For the first time, Siberian cranes failed to complete their 3,000-mile winter migration. The only Siberian cranes that reached the Indian marshes this year were four raised in captivity, and they did so rattling around in the cargo hold of an airliner. The wild cranes, a majestic white speckled with cinnamon, with black wingtips, should have landed in November. Scientists from India, the US and Russia gathered in Bharatpur are now losing hope.
Meeni Nagendran, an American ornithologist, said: 'We don't know what's happened to them. I wouldn't be surprised if they were all gone - dead.' Last year, only five Siberian cranes survived the arduous journey to India, and there are fears that the birds' extinction is irreversible.
One explanation is that this year's small flock was shot in Afghanistan and eaten. One of the cranes' stop-overs on the way to Bharatpur is Abi-Estada lake, in the mountains south of Kabul, where they fuel up on water insects and roots. But tribal wars have caused food shortages, making it hard for Afghans to resist blasting away at the meaty visitors. Several years ago one aghast bird-lover spotted a Siberian crane in the Kabul bazaar, hanging from a hook.
'The cranes tend to use the mountain passes,' said Ms Nagendran, 'and that's where their folly lies.' In Pakistan, the Siberians are often lured down by captive cranes. Once they are trapped, they are either grilled, tandoori-style, or have their wings clipped so they can be used as watch-dogs. Their trumpeting cry scares away intruders. The Pakistani Prime Minister, Benazir Bhutto, keeps several cranes as decorative sentries in her high-walled Karachi villa.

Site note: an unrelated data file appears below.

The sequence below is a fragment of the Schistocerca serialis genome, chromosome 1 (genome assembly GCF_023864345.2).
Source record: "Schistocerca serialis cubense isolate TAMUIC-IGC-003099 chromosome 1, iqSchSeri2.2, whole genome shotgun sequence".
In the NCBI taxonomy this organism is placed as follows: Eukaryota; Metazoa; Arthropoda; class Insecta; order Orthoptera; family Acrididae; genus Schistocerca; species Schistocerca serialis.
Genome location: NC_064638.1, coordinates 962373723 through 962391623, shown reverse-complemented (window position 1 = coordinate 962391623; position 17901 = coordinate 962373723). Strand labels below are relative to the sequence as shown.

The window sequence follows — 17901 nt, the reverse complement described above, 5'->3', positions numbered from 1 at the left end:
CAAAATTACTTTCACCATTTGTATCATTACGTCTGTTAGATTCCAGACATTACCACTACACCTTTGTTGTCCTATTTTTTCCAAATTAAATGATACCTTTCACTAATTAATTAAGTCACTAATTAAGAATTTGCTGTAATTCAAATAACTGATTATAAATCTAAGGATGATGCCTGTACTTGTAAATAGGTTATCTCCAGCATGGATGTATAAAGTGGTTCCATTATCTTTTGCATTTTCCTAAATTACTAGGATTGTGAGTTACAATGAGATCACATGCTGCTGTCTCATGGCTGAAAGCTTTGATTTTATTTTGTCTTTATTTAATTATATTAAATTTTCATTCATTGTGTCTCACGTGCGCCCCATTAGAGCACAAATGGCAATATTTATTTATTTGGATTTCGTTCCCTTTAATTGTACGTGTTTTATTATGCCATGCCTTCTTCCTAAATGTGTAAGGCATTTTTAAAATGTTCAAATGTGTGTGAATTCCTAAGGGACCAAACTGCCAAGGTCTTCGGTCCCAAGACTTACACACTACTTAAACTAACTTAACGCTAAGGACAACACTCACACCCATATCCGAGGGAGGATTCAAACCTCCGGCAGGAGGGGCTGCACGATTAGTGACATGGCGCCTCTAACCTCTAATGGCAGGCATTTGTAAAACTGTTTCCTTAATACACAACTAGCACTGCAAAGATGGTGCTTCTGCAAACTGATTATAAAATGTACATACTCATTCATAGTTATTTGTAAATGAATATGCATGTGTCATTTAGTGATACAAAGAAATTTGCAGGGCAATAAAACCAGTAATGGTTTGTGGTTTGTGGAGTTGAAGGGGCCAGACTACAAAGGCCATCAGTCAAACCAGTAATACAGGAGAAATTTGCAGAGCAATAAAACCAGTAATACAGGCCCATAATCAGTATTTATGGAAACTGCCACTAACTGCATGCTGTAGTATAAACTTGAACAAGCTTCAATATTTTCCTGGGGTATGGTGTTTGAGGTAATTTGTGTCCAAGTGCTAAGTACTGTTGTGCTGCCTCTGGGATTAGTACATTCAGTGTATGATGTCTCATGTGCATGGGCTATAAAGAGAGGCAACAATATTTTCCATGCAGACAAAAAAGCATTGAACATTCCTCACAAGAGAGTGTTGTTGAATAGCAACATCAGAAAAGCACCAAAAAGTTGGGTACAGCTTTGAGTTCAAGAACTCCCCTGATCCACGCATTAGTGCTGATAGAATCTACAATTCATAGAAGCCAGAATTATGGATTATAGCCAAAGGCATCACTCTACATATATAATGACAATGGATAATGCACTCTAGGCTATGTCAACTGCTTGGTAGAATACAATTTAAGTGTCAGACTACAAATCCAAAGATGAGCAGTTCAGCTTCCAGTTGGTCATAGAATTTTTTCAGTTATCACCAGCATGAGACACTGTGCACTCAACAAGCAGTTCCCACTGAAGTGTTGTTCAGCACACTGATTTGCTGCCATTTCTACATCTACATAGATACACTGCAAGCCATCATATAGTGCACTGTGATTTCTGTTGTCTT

The no-show of the Siberians may also have doomed an experiment with the four baby cranes brought to the Bharatpur marshes in a box. Two of the chicks were raised in Russia and are called Bill and Bushy, while the other two, hatched at the International Crane Foundation in the US, are called Gorbie and Boris. The ornithologists wanted them to befriend the wild cranes at Bharatpur and tag along with them back to Siberia. Unlike many migratory animals, with road maps built into their genes, cranes have to be taught in which direction to fly. 'The cranes have the instinct, the restlessness, that drives them to migrate, but they don't know where to go. They have to learn the route,' said Ms Nagendran. Without the well-travelled adults to show them the way to Siberia, the chicks would be lost.
'Siberian cranes don't have flippant relationships. They're a very traditional bird. Not only do they mate for life, but when they go back to Siberia, they'll nest just 10 feet away from the old spot,' said Ms Nagendran, who must roll up her pants and don a wooden beak - part of her crane costume - before she can trudge through the marsh to feed the four chicks.
Scientists speculate that this species of crane may have been commuting between Siberia and the Indian marshes since the end of the last Ice Age, 10,000 years ago. When the Bharatpur wildlife sanctuary first began counting Siberian cranes in 1964, more than 200 birds were recorded. Some Siberian cranes still winter in China, but their marshy holiday home there is threatened by a dam.
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